I know I can’t rely on my judgements some of the time. There have been instances in which my assessments of an actor or movie have changed markedly over time on a second viewing. I rarely watch a flick twice. My assessments would probably change if I was a DVD collector and habitually watched movies multiple times. That accounts for some of the differences between some folk I know whose opinions on movies I respect, and moi – but not all of them! And happily, much of the time our taste and judgments coincide more or less, which reassures us that we’re all vaguely sane and half-astute, and that there’s some order to our little worlds…


    A relevant PS: Did you see Keyser Soze’s post, My 10 Most Overrated Movies? Maybe it’s time for a My 10 Most Overrated Actors post. Wanna volunteer? I would consider it an honour to have a WOP guest post on TBR.

  2. Hey, rolanstein, I agree this is a wonderful film that strikes just the right balance between lightness of tone and gravitas of theme. The music does a brilliant job here of lending poignancy to the tale – did you notice it is mainly violins in minor keys, not too melodic, often sombre. It doesn’t overdramatise the action but it does provide a counterpoint to the humour.

    I thought too that the treatment of the subject was interestingly neither erotic nor prurient, and this had the effect for me of reducing the sex to a simple physical thing, when the thrust of the tale (if you’ll forgive the unintended pun) was to show that what happened between them transcended the merely physical. But I liked the straightforward treatment of the topic, and as you say, the performances were excellent.

    One thing I found strange was that the normalisation of nudity only seemed to apply to the female; the male body was always draped.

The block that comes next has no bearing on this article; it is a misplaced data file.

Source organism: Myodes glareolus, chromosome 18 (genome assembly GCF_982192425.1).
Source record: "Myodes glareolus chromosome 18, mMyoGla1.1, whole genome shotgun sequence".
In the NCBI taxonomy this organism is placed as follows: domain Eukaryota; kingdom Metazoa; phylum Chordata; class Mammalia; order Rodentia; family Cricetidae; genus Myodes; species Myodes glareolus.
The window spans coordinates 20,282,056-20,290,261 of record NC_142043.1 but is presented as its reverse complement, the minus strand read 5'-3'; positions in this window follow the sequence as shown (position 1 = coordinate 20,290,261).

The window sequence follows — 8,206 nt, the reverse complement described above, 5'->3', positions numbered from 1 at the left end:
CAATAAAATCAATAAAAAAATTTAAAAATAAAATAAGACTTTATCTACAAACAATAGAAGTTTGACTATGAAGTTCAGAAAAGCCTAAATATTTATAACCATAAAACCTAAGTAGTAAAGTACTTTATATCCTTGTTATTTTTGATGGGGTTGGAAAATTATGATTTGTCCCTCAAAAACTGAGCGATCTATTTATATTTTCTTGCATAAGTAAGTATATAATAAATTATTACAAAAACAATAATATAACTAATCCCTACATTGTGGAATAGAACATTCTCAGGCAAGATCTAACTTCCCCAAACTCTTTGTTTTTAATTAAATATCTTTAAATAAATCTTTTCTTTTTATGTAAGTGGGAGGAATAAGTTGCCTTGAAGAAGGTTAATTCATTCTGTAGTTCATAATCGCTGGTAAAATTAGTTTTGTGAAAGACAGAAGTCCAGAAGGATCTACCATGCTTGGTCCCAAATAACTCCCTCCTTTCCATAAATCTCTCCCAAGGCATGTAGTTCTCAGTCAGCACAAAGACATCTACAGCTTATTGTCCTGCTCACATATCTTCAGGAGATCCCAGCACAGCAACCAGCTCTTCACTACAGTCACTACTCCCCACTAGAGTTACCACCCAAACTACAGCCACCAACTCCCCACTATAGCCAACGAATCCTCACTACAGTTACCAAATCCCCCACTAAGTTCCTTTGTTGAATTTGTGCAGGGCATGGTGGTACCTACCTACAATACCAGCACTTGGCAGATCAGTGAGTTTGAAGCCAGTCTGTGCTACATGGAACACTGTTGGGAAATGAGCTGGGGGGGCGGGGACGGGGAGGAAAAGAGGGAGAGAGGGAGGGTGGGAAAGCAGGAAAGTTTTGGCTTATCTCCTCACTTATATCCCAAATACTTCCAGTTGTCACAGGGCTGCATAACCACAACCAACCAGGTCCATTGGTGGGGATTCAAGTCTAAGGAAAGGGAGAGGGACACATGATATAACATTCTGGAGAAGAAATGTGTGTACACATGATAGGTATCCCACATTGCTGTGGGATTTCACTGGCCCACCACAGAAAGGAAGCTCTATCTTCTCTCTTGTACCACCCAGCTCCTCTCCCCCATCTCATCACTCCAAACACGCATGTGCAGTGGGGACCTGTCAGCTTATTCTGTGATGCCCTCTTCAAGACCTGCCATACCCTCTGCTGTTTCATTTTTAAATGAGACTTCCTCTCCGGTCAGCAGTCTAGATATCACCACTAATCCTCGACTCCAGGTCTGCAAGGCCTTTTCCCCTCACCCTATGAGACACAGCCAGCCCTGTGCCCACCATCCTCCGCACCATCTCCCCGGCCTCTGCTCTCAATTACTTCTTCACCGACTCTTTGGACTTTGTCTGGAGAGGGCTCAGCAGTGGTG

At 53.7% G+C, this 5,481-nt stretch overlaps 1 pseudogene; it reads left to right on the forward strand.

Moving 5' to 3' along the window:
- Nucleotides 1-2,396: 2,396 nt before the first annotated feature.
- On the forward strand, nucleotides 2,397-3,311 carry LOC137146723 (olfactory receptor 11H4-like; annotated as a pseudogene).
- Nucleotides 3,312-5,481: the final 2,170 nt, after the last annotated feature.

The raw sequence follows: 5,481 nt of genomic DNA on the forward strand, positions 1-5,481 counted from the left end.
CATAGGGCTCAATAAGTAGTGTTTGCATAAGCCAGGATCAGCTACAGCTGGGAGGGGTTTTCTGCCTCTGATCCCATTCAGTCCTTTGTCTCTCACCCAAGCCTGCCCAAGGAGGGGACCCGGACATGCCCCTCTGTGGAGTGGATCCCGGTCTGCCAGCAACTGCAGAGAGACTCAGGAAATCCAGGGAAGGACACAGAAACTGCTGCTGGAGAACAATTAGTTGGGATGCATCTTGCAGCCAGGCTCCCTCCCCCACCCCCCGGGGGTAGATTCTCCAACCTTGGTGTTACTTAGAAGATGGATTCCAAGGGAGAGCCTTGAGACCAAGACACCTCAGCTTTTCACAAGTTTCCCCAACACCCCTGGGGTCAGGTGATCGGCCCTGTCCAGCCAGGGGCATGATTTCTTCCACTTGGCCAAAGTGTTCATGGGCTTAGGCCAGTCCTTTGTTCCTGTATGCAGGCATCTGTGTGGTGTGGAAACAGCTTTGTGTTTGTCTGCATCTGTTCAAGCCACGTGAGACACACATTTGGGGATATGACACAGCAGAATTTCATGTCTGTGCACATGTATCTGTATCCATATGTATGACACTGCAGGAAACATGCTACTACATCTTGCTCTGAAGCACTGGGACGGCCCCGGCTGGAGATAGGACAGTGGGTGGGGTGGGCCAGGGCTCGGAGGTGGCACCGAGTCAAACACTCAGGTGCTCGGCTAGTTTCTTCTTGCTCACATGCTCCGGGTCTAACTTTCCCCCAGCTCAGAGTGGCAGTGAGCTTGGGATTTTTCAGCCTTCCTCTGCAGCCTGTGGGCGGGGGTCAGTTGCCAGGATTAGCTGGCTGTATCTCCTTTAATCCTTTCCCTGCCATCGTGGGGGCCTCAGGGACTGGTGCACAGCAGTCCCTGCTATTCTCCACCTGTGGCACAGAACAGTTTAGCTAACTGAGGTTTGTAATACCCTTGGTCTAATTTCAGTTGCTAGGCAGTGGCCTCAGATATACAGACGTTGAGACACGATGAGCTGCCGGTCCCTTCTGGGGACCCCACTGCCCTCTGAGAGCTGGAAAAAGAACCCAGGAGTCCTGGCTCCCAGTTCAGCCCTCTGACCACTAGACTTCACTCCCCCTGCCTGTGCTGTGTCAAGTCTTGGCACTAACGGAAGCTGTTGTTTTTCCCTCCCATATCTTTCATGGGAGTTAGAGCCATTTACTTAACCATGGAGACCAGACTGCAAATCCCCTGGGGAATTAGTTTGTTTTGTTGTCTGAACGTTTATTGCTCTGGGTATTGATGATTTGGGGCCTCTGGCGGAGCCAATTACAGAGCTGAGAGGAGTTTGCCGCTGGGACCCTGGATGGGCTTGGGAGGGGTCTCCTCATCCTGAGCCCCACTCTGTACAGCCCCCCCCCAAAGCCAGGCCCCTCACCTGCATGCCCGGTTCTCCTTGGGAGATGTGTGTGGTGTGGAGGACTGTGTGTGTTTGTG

Re Helen Hunt, I have no particular opinion of her as an actor, but thought she was excellent in this, except for her weird Massachusetts accent and pronunciation of the name “Mark” – a very flat, nasal “Mahk”. I can recognise that as a top-right-hand-corner-of-the-US accent but have no idea how authentic it sounds to a native USAn. Anyone?

    Finally, what would Aristotle have to say about a first person narrative from beyond the grave?? Seriously, did you notice that towards the end when the voice-over said something about “five years before I died”?

  3. G’day Karen. Glad you rated the movie as highly as I. Would have been surprised if you hadn’t, but as ya know, ya never know…

    Agree re the role of the music – powerful and apt in its evocative contribution (yet not intrusive – that’s a hard note to hit, so to speak). Actually, it’s clear we agree on just about everything, so I’ll skip the high fives and go straight to the other points you’ve raised that I didn’t.

    Point taken re female vs male nudity. Can’t say it bothered me, though. I suspect the difference was largely down to the practical: would have been difficult to show Hawkes as having severe scoliosis and the physical deformities that apparently Mark O’Brien suffered from. VERY low budget, so expensive post-shoot mods etc were not an option. Also, my take is that the emphasis was more on O’Brien’s POV. If you accept that, it follows that the nude scenes were appropriately presented.

    Yeah, of course I noticed the narration from beyond – how could you not? Twas a bit of a jolt, and slightly jarring. Clunky, even. I think it was a minor misjudgement – why not do it in standard third-person voiceover or text narration? Maybe Ben being a bit “clever” there. But I was so taken with the rest that I was easily able to forgive him. Can’t speak for Aristotle, though!